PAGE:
How Arizona Prosecutors Implemented a Statewide Domestic Violence Risk Assessment.

Author:Cramer, Amelia
Position:Special Section on Domestic Violence

ARIZONA RECENTLY IMPLEMENTED a statewide domestic violence risk assessment tool for intimate partners that measures the perpetrator's likelihood to commit a severe re-assault within seven months that would result in serious physical injury or death to the victim.

How did Arizona develop and implement this tool, known as the APRAIS (Arizona intimate Partner Risk Assessment Instrument System), which is approved by the Arizona Supreme Court and mandated to be considered by judges when setting bond in DV cases?

Arizona's new APRAIS intimate partner risk assessment tool is the product of two years of work by a multi-disciplinary group of judges, prosecutors, law enforcement officers, victim advocates, defense attorneys, and academics. It combines pioneering risk assessment work by Dr. Jacquelyn Campbell of Johns Hopkins University and her colleagues with updated empirical data, and balances that with legal and logistical considerations. Although the end product is tailor made for Arizona, the development process reads like a playbook for other states.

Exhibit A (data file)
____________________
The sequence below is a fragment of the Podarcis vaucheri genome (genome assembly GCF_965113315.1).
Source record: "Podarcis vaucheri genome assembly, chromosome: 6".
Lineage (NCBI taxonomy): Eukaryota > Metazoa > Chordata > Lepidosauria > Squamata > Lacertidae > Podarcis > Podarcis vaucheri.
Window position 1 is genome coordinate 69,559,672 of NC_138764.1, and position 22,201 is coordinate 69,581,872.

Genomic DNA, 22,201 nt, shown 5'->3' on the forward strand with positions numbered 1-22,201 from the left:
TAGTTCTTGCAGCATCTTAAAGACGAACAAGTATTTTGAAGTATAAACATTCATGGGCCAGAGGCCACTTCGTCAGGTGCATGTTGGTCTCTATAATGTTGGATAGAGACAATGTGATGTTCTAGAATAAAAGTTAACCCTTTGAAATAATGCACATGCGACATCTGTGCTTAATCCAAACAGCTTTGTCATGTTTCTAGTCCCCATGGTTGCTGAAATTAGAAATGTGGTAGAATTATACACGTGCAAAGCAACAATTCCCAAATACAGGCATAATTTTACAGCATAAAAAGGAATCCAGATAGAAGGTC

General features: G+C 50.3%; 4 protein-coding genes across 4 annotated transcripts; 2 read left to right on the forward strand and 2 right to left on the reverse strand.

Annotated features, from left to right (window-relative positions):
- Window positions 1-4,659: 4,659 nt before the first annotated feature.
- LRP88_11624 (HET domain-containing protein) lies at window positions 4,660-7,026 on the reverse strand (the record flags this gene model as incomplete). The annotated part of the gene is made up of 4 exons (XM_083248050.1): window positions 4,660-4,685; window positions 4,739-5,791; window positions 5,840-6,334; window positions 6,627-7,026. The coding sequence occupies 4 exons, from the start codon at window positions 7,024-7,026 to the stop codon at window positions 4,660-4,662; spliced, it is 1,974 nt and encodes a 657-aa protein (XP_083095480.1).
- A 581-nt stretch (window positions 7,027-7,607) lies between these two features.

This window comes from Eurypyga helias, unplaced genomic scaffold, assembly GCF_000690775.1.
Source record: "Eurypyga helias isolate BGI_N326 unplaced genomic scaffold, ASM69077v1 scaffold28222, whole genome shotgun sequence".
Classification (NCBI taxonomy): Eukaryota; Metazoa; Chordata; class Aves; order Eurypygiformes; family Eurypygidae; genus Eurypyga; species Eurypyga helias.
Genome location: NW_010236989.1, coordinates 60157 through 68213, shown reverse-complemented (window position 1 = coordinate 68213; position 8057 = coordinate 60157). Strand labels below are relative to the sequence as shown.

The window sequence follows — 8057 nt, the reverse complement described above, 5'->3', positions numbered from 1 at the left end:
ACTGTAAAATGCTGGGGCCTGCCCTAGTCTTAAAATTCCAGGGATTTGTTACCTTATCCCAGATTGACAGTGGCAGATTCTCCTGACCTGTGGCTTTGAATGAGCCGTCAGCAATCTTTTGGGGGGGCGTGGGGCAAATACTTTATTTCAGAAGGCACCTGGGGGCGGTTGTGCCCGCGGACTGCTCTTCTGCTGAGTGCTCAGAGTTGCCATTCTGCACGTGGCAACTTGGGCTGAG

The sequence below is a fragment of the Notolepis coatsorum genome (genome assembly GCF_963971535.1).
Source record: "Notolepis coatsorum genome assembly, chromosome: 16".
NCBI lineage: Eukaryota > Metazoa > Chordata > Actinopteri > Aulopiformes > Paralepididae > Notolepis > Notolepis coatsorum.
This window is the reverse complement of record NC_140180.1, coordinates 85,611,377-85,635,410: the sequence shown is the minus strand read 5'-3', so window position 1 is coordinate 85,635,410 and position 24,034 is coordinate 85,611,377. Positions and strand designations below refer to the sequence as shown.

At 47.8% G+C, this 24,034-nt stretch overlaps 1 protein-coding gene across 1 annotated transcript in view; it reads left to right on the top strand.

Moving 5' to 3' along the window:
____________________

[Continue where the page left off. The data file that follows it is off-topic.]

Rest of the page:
The challenges Arizona faced in developing this tool are not uncommon to those of other states. Arizona is home to 7 million people in 15 counties. The majority of the counties are rural, and every jurisdiction has multiple law enforcement agencies. As in many jurisdictions across the United States, domestic violence cases are among the most frequent and potentially dangerous calls facing law enforcement. It is not unusual in a city the size of Phoenix for the police to respond to more than 40,000 domestic violence related calls a year.

In 2009, the Phoenix Police Department began looking for ways to approach domestic violence calls more efficiently The agency developed four "Course of Conduct" interview questions to identify whether or not it appeared violence was escalating and the case took the form of more serious or "coercively controlling" violence and abuse.

In seeming cases of intimate terrorism or coercive control, the police tried to approach the cases differently. Intimate terrorism or coercive control is rarely not a one-time event (situational couple violence as opposed to intimate terrorism or coercive control indeed can be, in a significant number of cases, a onetime event!), and these questions encouraged officers and prosecutors to consider violence and abuse outside of the charged instance. Prosecutors from the Maricopa County Attorney's Office and Phoenix used the victims' answers to the Course of Conduct...

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